The Control of Noise at Work Regulations 2005 (the Noise Regulations) came into force for all industry sectors in Great Britain on 6 April 2006 (except for the music and entertainment sectors where they came into force on 6 April 2008).
The aim of the Noise Regulations is to ensure that workers' hearing is protected from excessive noise at their place of work, which could cause them to lose their hearing and/or to suffer from tinnitus (permanent ringing in the ears).
The Control of Noise at Work Regulations 2005 replace the Noise at Work Regulations 1989.
The level at which employers must provide hearing protection and hearing protection zones is 85 dB(A) (daily or weekly average exposure) and the level at which employers must assess the risk to workers' health and provide them with information and training is 80 dB(A). There is also an exposure limit value of 87 dB(A), taking account of any reduction in exposure provided by hearing protection, above which workers must not be exposed.
The full text of the Control of Noise at Work Regulations 2005 and the full text of the Noise at Work Regulations 1989 can be viewed online.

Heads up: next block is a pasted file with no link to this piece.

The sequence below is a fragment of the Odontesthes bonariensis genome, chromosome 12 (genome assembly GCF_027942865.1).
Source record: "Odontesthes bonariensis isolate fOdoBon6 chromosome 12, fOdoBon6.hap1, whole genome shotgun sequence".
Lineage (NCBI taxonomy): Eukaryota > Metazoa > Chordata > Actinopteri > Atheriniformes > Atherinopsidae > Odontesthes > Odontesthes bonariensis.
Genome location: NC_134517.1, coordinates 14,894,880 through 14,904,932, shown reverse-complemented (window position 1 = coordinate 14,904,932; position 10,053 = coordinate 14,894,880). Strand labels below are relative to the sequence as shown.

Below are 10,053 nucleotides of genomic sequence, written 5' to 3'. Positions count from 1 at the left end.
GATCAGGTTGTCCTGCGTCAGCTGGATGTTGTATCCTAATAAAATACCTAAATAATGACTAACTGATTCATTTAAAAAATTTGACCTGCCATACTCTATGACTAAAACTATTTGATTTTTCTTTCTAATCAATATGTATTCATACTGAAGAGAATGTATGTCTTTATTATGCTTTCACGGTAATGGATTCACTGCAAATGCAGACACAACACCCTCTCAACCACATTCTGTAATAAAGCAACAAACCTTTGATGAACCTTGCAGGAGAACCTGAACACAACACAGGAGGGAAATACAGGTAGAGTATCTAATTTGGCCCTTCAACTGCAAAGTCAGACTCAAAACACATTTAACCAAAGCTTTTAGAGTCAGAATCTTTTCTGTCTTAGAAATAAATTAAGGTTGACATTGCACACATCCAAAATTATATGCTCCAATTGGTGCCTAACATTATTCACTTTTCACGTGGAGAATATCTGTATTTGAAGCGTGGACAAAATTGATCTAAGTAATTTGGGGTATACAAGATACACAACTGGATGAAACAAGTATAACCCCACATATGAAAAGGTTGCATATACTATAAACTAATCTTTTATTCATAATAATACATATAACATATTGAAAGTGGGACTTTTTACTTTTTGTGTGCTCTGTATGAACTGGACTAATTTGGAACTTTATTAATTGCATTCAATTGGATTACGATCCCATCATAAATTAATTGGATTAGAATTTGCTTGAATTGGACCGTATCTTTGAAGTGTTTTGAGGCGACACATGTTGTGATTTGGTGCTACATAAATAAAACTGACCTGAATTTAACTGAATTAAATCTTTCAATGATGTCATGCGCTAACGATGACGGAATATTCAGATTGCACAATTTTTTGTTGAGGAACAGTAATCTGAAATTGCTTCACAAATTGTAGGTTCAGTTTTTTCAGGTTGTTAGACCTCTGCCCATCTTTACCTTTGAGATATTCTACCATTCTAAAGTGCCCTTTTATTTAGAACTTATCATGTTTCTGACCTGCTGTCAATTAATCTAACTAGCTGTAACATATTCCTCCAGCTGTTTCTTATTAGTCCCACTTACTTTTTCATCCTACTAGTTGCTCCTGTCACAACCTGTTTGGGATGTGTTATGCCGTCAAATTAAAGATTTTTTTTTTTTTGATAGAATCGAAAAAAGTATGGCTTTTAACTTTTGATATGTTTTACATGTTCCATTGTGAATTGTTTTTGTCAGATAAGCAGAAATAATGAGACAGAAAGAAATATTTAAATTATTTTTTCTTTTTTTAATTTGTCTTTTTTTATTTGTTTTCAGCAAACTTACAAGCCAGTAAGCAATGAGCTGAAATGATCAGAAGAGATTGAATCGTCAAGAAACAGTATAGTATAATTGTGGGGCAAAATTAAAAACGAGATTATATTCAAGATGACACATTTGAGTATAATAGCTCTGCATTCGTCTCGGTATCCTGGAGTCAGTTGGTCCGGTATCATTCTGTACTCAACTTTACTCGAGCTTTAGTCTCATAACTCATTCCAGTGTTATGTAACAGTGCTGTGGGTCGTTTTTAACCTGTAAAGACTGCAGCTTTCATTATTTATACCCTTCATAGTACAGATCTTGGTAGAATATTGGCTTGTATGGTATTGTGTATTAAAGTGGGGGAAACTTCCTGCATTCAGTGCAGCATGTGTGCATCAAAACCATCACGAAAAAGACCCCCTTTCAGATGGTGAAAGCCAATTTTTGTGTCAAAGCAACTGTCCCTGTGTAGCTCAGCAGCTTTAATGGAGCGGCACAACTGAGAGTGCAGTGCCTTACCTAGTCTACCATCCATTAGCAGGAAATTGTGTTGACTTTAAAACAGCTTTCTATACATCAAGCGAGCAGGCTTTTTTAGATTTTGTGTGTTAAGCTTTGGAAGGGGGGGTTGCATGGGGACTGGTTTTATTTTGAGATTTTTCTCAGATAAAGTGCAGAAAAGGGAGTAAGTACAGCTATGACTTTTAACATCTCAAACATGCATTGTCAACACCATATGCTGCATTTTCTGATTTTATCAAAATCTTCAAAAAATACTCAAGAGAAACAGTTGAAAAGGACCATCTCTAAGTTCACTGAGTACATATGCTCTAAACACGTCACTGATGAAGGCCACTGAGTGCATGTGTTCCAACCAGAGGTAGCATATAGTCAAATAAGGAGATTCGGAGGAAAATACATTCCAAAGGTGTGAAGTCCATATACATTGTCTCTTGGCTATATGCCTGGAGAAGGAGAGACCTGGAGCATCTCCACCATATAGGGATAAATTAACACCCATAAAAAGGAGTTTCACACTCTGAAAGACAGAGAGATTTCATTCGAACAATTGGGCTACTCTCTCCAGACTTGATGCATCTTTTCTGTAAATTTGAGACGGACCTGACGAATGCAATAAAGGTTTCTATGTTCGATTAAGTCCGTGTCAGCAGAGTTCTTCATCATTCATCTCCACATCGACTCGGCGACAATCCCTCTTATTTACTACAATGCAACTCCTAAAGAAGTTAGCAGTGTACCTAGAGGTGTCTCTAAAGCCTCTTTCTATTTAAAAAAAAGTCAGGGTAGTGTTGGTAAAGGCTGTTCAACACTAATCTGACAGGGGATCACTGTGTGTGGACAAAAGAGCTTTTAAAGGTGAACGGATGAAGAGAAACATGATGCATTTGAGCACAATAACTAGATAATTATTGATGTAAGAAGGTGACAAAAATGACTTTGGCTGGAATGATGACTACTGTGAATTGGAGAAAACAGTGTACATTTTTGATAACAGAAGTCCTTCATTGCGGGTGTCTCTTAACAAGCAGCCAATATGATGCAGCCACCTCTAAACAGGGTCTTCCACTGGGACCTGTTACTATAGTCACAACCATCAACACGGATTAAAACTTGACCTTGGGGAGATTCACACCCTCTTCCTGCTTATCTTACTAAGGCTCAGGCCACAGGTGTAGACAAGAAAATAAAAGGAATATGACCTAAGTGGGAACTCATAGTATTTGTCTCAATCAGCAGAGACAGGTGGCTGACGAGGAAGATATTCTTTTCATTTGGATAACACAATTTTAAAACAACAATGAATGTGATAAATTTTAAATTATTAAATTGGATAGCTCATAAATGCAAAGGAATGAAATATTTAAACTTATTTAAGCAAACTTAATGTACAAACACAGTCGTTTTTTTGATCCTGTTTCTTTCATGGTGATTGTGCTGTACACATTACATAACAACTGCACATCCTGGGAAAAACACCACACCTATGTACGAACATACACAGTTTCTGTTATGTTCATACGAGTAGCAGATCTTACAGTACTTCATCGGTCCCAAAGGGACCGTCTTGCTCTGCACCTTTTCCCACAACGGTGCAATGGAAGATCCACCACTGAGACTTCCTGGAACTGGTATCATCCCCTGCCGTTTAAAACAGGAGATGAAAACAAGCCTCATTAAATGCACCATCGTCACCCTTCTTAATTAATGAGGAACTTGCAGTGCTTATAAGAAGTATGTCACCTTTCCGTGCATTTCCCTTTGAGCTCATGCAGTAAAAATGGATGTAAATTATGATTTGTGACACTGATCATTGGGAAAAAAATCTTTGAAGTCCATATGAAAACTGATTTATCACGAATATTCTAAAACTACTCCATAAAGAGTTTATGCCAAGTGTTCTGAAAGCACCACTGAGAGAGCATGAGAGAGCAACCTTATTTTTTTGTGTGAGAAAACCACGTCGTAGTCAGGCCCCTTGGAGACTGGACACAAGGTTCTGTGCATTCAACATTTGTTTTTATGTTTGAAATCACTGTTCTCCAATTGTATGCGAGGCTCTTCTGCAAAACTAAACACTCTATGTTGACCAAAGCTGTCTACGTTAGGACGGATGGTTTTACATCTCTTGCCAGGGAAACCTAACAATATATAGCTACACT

Guidance on the 2005 Regulations can be found in the HSE publications Noise at work: A brief guide to controlling the risks and Controlling Noise at Work
Background to the Noise Regulations
Both the 1989 and the 2005 sets of noise regulations are based on European Union Directives requiring similar basic laws throughout the Union on protecting workers from the health risks caused by noise. They do not apply to members of the public exposed to noise from their non-work activities, or when they make an informed choice to go to noisy places or from nuisance noise.
The 2005 Noise Regulations replaced the 1989 Noise Regulations and introduced new requirements for action to be taken by employers. For example, the 2005 Regulations require employers to take action to protect workers at levels of noise 5 dB(A) lower than in the 1989 Regulations and require health surveillance (hearing checks) for workers regularly exposed above 85 dB(A).
Many thousands of people are exposed to loud noise at work that may be a risk to their hearing. But compliance with the Noise Regulations will allow workers' hearing to be protected.